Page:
century of oil-driven energy was celebrated in early January
at Spindletop Hill near Beaumont, Texas, the site that essentially
marked the dawn of the age of petroleum.
Spindletop's centennial anniversary was marked
on Jan. 10 with thousands of participants who gathered at
the site for speeches, activities and a re-enactment of
the gusher that represents the oil industry's beginnings.
Speakers included former President George
H.W. Bush and AAPG member and legendary wildcatter Michel
T. Halbouty, who told the crowd that "the significance of
Spindletop cannot be overlooked -- it started the modern
Bush, also a veteran of the Texas oil industry,
said that today's public should "let future generations
know that the oil from this Texas soil helped transform
the American land of liberty into a beacon of freedom, hope
and, yes, opportunity to the world."
Centennial activities included a recreation
of the Spindletop gusher as it occurred 100 years earlier
-- to the minute.
A towering column of water spouted about
150 feet high from a replica 1901 derrick, misting those
in attendance. The scene included actors who were portraying
the original drillers.
"No production in the world had ever been
like that," Halbouty said of the original geyser. "Not Baku
(Russia), Pennsylvania or Corsicana (Texas). They were producing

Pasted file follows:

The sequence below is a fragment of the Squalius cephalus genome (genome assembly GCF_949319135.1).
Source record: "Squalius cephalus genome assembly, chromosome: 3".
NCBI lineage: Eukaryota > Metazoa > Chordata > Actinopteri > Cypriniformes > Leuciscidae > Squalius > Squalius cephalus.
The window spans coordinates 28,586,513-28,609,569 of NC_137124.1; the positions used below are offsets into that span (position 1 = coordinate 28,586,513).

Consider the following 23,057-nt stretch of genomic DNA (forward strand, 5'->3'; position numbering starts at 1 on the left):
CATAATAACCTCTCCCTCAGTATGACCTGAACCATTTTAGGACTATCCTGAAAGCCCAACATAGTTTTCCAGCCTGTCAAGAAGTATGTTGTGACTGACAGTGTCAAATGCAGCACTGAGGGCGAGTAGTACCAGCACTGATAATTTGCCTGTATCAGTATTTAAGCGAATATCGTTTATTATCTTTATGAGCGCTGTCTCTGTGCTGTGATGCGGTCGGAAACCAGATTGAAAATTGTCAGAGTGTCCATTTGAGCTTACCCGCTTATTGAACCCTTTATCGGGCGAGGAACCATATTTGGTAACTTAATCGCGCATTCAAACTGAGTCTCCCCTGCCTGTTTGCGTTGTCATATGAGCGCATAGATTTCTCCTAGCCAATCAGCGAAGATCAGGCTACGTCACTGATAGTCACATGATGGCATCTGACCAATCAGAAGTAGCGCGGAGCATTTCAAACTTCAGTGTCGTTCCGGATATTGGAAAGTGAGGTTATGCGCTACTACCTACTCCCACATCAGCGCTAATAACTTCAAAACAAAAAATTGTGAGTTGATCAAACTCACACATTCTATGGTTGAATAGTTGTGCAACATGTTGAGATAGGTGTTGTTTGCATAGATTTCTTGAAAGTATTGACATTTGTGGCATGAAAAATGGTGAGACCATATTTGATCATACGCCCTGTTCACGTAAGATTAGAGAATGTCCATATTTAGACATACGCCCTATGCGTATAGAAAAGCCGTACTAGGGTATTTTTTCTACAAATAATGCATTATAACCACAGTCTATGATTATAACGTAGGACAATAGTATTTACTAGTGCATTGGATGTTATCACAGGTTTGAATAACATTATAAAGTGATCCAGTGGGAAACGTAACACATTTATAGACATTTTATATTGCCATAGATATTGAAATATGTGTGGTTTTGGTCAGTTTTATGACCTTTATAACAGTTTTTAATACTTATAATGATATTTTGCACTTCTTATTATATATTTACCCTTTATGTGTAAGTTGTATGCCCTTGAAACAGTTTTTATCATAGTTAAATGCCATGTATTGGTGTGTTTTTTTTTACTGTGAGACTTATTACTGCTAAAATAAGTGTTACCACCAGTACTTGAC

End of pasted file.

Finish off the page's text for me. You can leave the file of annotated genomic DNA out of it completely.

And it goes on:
50, 75, maybe 100 barrels a day. Spindletop came in at 100,000
"In one year the potential was for more oil
than had been produced up to that time."
The Jan. 10 anniversary was preceded by another
event marking the historic occasion -- a Houston Geological
Society field trip to the site, which also featured Halbouty,
who authored a book on Spindletop that was reprinted last
The HGS trip to Spindletop, held the weekend
before the centennial observation, attracted more than 350
participants as Halbouty retold, with enthusiasm and in
his own words, the story of the Spindletop discovery and
its importance in world history. Halbouty's appearance and
words were embraced and cheered by those in attendance.
"I believe there is a great need for explorers
to learn the legend and lore of exploration," said past
HGS president Charles Sternbach. "It was particularly satisfying
to see a strong showing of younger professionals alongside
some 'old hands' hanging on Halbouty's words."
Halbouty talked of the difficulties, ridicule
and hardships faced by the Spindletop discoverers, and suggested
that the best advice he could give today's explorationists
is not to give up in the face of adversity.
"If they could do it," Halbouty said of the
Spindletop discoverers, "why can't we?"